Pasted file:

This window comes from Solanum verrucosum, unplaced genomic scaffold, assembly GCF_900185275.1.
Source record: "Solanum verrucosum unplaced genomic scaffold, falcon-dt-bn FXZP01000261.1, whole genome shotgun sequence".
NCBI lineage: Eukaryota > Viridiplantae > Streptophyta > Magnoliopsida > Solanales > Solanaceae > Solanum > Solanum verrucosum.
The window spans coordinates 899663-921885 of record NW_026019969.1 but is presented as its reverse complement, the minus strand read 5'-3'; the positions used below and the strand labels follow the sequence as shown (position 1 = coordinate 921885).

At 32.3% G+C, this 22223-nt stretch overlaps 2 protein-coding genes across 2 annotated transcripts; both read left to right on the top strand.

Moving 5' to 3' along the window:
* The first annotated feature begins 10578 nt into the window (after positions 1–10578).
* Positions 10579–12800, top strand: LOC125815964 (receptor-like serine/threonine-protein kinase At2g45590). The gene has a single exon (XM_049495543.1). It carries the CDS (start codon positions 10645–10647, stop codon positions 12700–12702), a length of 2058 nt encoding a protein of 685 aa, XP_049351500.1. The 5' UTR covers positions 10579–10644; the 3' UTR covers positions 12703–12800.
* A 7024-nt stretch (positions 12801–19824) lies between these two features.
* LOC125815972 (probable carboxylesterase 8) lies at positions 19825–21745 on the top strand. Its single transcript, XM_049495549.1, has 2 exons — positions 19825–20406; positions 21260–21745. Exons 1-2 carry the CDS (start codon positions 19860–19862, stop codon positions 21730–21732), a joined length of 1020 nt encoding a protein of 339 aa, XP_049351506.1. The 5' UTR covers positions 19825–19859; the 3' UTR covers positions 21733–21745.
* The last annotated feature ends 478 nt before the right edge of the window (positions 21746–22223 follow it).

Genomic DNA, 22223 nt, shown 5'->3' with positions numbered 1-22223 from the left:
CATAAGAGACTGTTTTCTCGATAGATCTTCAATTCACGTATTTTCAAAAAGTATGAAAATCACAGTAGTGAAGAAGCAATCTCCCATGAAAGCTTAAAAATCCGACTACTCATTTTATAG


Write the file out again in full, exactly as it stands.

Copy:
This window comes from Solanum verrucosum, unplaced genomic scaffold, assembly GCF_900185275.1.
Source record: "Solanum verrucosum unplaced genomic scaffold, falcon-dt-bn FXZP01000261.1, whole genome shotgun sequence".
NCBI lineage: Eukaryota > Viridiplantae > Streptophyta > Magnoliopsida > Solanales > Solanaceae > Solanum > Solanum verrucosum.
The window spans coordinates 899663-921885 of record NW_026019969.1 but is presented as its reverse complement, the minus strand read 5'-3'; the positions used below and the strand labels follow the sequence as shown (position 1 = coordinate 921885).

At 32.3% G+C, this 22223-nt stretch overlaps 2 protein-coding genes across 2 annotated transcripts; both read left to right on the top strand.

Moving 5' to 3' along the window:
* The first annotated feature begins 10578 nt into the window (after positions 1–10578).
* Positions 10579–12800, top strand: LOC125815964 (receptor-like serine/threonine-protein kinase At2g45590). The gene has a single exon (XM_049495543.1). It carries the CDS (start codon positions 10645–10647, stop codon positions 12700–12702), a length of 2058 nt encoding a protein of 685 aa, XP_049351500.1. The 5' UTR covers positions 10579–10644; the 3' UTR covers positions 12703–12800.
* A 7024-nt stretch (positions 12801–19824) lies between these two features.
* LOC125815972 (probable carboxylesterase 8) lies at positions 19825–21745 on the top strand. Its single transcript, XM_049495549.1, has 2 exons — positions 19825–20406; positions 21260–21745. Exons 1-2 carry the CDS (start codon positions 19860–19862, stop codon positions 21730–21732), a joined length of 1020 nt encoding a protein of 339 aa, XP_049351506.1. The 5' UTR covers positions 19825–19859; the 3' UTR covers positions 21733–21745.
* The last annotated feature ends 478 nt before the right edge of the window (positions 21746–22223 follow it).

Genomic DNA, 22223 nt, shown 5'->3' with positions numbered 1-22223 from the left:
CATAAGAGACTGTTTTCTCGATAGATCTTCAATTCACGTATTTTCAAAAAGTATGAAAATCACAGTAGTGAAGAAGCAATCTCCCATGAAAGCTTAAAAATCCGACTACTCATTTTATAG